What have we learnt since getting a Hybrid Caravan?

We’ve had our Hybrid Camper now for about 3 years, and have clocked up somewhere near the 200 nights slept in it, ranging from weekenders around Perth through to 6 week trips to the Kimberley, then 3 weeks in the Pilbara, heaps more in between and finally our Lap of Australia.

Our reasoning behind a hybrid was to get something that would be able to get us off grid for extended periods, with a level of comfort and convenience that you don’t get from a camper trailer whilst not killing our ability to explore off the beaten tracks with something too heavy or too big.

Slow your travels down
Our Reconn R2 Hybrid Camper that we’ve lived out of for over 200 days

So, what have we learnt since getting a Hybrid Caravan

There is no perfect setup

We’ve learnt this previously using other setups, but once again, I want to reiterate that no matter what you buy, it will not be perfect. Nothing that is perfect exists, and you are going to have to pick and choose what is most important to you. Everyone wants the luxuries of a full blown caravan, in a unit the size and weight of a soft floor camper trailer, and it’s a physical impossibility.

If you want something light and small, you need to put up with a tiny interior space, or having to pop out a section, or having to set a toilet and shower up outside. You cannot have everything.

Calm morning at Engine Point
There is no perfect setup; its always a compromise

Every hybrid is a compromise

Hybrids by design are a compromise. They are compromising on size and weight in order to give you some, but not all of the luxuries of a caravan. However, it goes further than that. If you want a bulletproof, well engineered hybrid you will pay for it, and some of them start off at 90k plus!

You might find the perfect hybrid but it doesn’t have the kitchen layout that you want, or the indoor toilet, or something else, and you have to pick and choose what you are willing to live with. Every hybrid is a compromise in many ways.

Hybrids are a compromise
Hybrids are a compromise by their very design

Some ‘hybrids’ are not hybrids

I chuckle when I see people asking for suggestions of a hybrid that sleeps 5, has an internal kitchen, toilet and shower, as well as an external kitchen. If you want all of the luxuries of a van, you are chasing a van, not a hybrid. I see a lot of ‘hybrids’ sold today that are essentially just small caravans. They are not light enough or small enough to classify as a hybrid.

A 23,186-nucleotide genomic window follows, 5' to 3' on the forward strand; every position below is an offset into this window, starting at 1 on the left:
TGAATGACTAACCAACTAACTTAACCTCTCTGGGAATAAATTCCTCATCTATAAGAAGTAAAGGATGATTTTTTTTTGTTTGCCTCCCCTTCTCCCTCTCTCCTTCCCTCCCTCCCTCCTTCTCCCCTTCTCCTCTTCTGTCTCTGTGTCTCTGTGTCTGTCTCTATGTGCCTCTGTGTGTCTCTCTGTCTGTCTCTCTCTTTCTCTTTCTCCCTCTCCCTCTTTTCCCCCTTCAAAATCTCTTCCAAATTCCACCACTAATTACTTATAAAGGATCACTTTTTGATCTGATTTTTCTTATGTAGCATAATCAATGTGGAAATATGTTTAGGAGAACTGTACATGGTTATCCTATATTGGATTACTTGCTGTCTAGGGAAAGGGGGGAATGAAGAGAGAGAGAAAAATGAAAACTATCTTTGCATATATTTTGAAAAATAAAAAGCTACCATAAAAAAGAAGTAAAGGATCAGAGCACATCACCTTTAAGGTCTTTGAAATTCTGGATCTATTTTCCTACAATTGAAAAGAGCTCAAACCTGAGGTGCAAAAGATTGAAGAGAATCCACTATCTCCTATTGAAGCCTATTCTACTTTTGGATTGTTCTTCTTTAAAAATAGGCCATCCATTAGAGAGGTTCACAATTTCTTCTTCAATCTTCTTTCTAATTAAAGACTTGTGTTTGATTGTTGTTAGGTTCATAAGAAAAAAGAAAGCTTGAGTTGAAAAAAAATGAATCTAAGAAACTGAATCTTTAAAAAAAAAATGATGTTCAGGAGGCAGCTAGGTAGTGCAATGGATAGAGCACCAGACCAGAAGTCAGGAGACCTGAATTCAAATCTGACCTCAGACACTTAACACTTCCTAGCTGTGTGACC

Providing you understand this, there’s nothing really wrong with it, but don’t be fooled into buying a small caravan advertised as a hybrid and then expecting to be able to drag it behind you on rough, tight tracks without suffering major damage.

Tyre blow out dual axle
Some Hybrids are marketed incorrectly

Outdoor kitchens suck at times

Outdoor kitchens are a dream to have, until they aren’t. If its raining, or its red hot, or so windy you can’t even boil a kettle, or the bugs are biting every inch of skin you have exposed, outdoor kitchens are rubbish.

Even ours, which is recessed, and ready to go is a pain in the bum at times, and I’ll happily admit we’d gladly have an internal one at times.

Some mornings, when you have to wake the entire clan up to head out and boil a kettle, I’d love a stove inside, but we don’t have one.

That said, for the most part we are happy with our outdoor kitchen, but if you are getting a hybrid you need to know they can be really unpleasant to use at times!

Mud at camp
There’s plenty of times where an outdoor kitchen sucks

Having a tiny space inside is a challenge

Hybrids compromise on space, and that means your internal room is not going to be great. Sure, those that pop out are much better than those that don’t, but you won’t have much internal room.

Ours is probably up there with the worst, due to its sheer size and then the design of having 2 bunks plus the café layout, and we literally struggle to have more than 1 adult standing up trying to do anything, without people hopping on beds.

As soon as you get a few shoes and clothes laying around, or kids toys, say good bye to any organisation and ease of use!

Queen bed in our Reconn R2
There’s very little room inside our Reconn R2, and it can be frustrating at times
Turning our entire camper into a laundromat
Trying to dry clothes in the rain with the diesel heater by turning our entire camper into a laundromat

Easy towing is hugely appreciated